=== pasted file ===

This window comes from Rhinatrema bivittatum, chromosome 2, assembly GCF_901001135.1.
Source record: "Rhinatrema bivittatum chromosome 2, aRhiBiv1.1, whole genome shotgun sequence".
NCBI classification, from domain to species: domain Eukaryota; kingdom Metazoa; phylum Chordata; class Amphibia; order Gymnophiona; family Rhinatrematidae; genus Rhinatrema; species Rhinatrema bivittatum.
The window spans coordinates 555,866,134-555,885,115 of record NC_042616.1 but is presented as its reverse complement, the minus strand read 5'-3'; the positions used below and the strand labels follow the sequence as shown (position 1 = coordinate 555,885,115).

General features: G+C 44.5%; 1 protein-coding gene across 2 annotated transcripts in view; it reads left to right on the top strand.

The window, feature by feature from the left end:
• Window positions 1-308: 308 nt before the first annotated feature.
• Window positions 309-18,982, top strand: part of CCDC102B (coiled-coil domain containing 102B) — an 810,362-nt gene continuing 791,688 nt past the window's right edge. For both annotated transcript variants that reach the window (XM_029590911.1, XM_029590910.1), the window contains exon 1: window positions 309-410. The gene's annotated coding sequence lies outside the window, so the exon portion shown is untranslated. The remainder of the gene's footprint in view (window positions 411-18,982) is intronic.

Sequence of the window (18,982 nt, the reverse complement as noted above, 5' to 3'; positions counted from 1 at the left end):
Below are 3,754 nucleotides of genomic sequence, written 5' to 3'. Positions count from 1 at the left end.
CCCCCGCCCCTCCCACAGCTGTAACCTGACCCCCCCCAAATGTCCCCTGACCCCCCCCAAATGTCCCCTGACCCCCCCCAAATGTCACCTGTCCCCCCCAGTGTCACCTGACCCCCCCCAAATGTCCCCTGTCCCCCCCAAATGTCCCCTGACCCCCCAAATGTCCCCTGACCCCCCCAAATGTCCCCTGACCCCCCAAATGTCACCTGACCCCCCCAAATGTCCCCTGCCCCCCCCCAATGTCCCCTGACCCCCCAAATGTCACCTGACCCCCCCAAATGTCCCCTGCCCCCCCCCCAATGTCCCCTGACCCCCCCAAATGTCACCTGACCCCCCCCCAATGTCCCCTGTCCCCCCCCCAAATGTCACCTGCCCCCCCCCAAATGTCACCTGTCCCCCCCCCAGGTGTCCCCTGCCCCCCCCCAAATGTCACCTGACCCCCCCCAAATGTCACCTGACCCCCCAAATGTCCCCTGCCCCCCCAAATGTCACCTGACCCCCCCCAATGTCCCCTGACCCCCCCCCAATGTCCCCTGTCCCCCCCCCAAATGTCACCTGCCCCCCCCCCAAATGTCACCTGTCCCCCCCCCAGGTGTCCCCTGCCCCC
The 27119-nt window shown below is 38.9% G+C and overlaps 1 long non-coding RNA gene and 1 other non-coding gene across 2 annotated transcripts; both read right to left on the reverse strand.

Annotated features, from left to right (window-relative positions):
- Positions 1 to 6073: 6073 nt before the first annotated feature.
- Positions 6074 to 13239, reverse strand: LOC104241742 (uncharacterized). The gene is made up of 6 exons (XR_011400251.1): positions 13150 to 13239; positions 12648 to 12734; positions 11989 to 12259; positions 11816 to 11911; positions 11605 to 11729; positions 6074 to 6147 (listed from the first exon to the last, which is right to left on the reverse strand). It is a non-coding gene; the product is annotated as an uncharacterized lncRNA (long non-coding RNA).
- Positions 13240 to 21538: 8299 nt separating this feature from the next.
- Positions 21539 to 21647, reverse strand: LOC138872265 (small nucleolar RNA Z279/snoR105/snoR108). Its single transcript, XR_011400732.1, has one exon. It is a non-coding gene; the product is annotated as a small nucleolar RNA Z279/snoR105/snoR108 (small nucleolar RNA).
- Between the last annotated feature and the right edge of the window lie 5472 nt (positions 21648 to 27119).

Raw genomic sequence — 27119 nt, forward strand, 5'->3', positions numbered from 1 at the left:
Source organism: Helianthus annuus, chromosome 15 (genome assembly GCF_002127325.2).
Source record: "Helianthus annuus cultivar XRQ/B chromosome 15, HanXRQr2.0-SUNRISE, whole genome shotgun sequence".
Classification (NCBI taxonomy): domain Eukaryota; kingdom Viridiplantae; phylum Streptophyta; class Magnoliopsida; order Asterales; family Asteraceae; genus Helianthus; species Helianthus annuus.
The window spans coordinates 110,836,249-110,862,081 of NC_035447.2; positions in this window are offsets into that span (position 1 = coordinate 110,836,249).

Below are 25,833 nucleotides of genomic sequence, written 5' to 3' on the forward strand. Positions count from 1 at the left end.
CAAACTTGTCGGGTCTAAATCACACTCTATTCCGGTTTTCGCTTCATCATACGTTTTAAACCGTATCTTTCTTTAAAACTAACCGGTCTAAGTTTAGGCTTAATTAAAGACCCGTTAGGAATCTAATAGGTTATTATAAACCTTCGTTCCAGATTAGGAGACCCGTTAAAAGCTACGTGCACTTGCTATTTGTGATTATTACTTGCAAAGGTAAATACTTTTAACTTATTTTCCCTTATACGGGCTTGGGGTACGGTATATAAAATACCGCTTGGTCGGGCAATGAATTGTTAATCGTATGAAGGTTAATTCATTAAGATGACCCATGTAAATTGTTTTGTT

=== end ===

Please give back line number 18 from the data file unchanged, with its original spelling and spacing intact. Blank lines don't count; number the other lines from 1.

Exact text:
- Between the last annotated feature and the right edge of the window lie 5472 nt (positions 21648 to 27119).